I have to keep positive, even when the world impedes. I need to smile and recite proverbs, even when ignorance is status quo. But I need to be heard. Moreover, if speaking up sparks fear and hatred, I must continue to love. If what I say triggers a naivety that some like to mask as “conservatism,” I cannot have remorse.
On April 26, I wrote an article concerning Cynthia McKinney, and her ability to represent our freedoms as citizens of a quasi-democratic nation. I wrote about her courage to question a waxing-imperialistic administration. Like McKinney, I experienced a tinge of negative response. I was told to be mindful of the difference between news and farce. I was told that “this type of political posturing happens all the time,” and that McKinney’s questioning of the Bush Administration’s knowledge of the attacks on Sept. 11 was a distasteful attempt at gaining notoriety. Then, CBS News decided to cover the story, and suddenly McKinney’s statements held merit. Funny.
Funny, like the words “conventional terrorism.” Funny, like President Bush referring to his withholding information as his first act of distrust, as if we’ve all forgotten how he got into office.
Sometimes, I feel that my trust has been abused. I grow tired of being told “we still have more rights than some other countries.” And 40 years after Joseph McCarthy, people still manage to deny themselves simple truths. People continue to live unhappy lives. I feel like I can live with what I find, because I hold another truth: I am alive.
I am alive because, though I choose to buy organic foods, I realize that “organic” was the only choice before industry’s mass production found shortcuts that yield a higher volume, but a slew of illnesses. Recently, I participated in a forest restoration weekend. I, along with 14 other “tree huggers”, most of whom have made a habit of giving back to the earth from which they take, planted shrubs and pine trees along a stream whose banks beef cows had desecrated. The stream sang songs through every turn, and I could raise my head to mountain peaks and a sun’s embrace of the forest, and be so alive. This awareness survives knowledge of what genetically altered milk does to young girls. It also survives a cocktail of anti-depressants that work to combat inferiority complexes constructed from a lifetime of emulating advertisements. We’re getting taller, we’re living longer, but are we happy? I’m working on it.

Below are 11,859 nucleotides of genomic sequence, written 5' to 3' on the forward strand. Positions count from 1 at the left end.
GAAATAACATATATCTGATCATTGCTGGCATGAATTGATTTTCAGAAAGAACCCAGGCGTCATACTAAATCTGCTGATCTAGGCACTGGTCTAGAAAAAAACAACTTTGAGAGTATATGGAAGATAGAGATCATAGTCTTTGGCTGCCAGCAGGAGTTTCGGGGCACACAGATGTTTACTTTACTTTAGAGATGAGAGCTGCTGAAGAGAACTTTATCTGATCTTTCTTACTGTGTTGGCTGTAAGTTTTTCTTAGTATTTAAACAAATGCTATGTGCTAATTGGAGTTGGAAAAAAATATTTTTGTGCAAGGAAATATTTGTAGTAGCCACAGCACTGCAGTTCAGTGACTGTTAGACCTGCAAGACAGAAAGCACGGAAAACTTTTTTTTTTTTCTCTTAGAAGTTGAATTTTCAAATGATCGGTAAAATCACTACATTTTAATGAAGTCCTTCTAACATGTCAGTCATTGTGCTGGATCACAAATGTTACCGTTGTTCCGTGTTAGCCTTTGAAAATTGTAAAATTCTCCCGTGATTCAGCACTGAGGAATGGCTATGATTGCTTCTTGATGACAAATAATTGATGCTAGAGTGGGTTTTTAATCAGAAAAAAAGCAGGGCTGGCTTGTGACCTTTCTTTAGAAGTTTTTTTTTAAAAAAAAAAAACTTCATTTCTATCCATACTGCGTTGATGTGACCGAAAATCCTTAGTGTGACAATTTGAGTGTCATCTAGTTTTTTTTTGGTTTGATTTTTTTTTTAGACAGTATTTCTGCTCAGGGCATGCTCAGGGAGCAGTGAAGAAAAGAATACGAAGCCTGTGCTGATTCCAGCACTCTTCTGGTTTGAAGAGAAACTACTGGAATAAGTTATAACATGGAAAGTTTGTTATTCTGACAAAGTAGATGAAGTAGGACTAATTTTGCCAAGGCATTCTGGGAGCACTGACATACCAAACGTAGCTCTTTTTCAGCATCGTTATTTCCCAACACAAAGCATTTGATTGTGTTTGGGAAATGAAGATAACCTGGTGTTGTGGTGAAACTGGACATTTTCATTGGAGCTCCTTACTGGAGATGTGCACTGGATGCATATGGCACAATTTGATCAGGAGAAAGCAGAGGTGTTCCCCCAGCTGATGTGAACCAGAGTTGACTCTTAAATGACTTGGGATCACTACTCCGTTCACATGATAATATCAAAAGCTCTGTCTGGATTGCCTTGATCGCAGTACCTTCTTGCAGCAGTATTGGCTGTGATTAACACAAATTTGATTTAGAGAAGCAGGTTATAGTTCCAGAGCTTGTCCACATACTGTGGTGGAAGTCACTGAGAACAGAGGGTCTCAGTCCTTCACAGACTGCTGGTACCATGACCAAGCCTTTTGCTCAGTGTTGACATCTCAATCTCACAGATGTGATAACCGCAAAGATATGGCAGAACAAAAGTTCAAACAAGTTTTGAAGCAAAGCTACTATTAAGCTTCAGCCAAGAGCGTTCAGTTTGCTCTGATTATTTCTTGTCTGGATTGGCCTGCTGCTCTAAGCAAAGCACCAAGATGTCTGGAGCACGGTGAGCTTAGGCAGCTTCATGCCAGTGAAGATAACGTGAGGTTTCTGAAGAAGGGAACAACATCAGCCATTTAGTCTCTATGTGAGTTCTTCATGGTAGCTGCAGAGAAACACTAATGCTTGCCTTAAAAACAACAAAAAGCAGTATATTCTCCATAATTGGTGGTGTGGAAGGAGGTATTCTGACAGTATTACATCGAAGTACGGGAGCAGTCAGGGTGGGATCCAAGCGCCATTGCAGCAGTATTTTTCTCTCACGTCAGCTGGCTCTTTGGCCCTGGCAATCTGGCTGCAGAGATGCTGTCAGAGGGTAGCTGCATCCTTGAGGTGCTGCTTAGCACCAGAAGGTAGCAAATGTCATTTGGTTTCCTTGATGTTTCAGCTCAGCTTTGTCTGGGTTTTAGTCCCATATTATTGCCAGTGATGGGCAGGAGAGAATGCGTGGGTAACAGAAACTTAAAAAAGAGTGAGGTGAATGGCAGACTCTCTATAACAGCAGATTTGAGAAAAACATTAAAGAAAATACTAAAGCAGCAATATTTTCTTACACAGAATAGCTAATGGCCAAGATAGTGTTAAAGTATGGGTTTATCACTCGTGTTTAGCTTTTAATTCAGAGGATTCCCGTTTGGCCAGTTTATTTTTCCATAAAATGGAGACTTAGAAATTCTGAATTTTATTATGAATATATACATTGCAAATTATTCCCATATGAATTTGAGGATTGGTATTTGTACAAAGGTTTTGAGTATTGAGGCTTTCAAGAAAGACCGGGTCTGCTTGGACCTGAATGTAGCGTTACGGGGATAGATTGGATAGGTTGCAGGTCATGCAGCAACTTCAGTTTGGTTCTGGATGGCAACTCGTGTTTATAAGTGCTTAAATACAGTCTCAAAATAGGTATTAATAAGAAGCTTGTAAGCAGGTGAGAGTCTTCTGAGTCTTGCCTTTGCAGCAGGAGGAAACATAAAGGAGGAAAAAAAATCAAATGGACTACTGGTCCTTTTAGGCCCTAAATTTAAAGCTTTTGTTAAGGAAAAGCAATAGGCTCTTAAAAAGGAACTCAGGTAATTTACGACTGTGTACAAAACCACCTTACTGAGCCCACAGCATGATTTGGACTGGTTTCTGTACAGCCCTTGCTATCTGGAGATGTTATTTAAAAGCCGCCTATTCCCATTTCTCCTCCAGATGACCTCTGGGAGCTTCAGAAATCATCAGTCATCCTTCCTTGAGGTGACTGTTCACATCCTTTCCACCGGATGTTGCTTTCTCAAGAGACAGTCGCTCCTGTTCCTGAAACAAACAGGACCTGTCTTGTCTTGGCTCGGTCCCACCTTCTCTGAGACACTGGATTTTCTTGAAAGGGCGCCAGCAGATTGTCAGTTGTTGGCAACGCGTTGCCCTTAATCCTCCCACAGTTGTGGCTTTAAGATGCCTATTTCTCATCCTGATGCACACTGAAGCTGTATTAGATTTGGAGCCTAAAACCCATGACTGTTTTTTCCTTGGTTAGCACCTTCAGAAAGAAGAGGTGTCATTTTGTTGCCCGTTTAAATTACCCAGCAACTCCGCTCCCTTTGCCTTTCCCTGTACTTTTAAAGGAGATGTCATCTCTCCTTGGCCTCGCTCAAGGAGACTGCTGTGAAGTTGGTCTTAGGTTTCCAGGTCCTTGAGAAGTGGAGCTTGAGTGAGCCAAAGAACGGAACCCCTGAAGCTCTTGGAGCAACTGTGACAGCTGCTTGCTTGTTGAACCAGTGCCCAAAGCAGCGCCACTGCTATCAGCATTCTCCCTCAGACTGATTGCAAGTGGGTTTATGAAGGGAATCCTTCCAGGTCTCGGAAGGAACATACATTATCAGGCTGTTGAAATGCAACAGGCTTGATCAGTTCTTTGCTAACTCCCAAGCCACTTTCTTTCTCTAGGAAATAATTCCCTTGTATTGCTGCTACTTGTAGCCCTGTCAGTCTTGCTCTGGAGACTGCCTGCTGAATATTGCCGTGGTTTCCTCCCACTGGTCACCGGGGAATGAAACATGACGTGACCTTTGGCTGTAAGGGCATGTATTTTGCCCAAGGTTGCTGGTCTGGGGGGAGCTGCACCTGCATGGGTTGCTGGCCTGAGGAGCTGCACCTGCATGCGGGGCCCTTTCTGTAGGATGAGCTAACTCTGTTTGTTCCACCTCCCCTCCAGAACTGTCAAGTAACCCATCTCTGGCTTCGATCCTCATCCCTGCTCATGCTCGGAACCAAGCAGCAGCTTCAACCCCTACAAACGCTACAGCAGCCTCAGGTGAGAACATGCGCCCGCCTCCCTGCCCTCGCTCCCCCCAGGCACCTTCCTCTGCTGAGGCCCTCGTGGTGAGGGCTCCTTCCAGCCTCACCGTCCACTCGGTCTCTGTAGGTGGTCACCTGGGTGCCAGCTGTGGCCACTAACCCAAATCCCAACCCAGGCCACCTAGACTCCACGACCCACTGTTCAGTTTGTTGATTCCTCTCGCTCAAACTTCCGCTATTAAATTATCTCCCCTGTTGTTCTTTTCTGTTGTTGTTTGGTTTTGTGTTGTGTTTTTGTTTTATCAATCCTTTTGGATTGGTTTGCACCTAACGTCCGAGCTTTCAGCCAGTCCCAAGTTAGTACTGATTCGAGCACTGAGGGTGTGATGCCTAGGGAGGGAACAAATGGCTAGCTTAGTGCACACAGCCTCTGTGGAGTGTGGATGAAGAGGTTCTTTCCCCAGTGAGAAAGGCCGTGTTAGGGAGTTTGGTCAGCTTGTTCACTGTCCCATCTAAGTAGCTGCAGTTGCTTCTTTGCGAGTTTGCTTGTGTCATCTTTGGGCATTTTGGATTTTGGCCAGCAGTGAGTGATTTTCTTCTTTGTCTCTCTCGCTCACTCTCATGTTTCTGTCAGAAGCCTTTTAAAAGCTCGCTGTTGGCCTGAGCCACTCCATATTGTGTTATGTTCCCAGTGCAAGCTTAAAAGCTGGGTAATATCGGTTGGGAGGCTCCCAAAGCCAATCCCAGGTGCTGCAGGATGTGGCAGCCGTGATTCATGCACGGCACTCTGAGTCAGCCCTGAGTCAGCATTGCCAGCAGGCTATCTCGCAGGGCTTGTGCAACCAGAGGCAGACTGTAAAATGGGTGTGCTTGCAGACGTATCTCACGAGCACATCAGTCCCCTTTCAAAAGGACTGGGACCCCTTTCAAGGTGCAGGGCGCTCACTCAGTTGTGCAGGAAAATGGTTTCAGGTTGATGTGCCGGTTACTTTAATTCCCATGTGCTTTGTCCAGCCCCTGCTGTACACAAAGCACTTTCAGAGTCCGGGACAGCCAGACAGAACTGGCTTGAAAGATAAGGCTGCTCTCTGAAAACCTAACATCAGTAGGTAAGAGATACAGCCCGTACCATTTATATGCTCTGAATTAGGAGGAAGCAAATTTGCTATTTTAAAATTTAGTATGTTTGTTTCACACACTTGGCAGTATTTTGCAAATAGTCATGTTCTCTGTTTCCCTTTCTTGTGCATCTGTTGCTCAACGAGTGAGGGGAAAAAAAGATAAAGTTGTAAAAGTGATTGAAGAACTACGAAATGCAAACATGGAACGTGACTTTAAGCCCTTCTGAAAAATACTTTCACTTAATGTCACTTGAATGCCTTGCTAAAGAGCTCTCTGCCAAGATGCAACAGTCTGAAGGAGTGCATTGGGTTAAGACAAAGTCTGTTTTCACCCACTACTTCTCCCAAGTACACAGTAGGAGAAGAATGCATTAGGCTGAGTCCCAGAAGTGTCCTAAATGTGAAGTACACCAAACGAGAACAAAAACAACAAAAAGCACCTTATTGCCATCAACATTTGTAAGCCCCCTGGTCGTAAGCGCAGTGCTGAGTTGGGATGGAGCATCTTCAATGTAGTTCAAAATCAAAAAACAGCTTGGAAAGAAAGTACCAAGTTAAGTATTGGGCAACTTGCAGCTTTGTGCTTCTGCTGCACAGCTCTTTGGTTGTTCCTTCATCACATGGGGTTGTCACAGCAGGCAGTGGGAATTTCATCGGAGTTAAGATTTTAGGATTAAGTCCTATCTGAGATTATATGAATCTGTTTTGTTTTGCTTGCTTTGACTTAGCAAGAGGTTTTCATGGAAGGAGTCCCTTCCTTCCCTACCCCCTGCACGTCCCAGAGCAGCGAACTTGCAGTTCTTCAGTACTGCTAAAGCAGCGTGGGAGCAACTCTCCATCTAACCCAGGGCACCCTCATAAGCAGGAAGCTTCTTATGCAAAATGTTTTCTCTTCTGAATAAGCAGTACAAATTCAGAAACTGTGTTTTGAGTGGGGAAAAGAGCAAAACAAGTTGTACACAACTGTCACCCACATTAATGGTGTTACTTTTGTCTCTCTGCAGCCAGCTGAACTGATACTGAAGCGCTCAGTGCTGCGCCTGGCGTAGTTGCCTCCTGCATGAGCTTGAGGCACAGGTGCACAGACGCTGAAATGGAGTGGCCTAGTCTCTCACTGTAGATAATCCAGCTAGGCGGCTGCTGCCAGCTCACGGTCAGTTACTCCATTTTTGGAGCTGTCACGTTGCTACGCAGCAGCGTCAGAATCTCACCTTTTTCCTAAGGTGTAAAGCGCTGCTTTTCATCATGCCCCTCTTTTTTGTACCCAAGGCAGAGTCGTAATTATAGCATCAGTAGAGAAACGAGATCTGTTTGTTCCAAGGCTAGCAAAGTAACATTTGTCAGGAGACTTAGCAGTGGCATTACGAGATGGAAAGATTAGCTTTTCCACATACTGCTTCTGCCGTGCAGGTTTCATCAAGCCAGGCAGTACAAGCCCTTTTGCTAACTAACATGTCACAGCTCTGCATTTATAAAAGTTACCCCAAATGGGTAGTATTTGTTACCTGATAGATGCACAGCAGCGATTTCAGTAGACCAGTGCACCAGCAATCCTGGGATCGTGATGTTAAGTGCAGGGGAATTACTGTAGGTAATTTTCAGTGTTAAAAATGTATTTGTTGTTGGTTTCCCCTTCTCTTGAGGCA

I see a world without names, and without mass violence as the ultimate solution. I see a nation that doesn’t resort to anti-Semitic, or anti-Arab mindsets as a means to resolve a conflict half way around the world. And in the distance, I see a place that everyone can agree, or agree to disagree and keep on keepin’, devoid of judgment. As we sow, so shall we reap.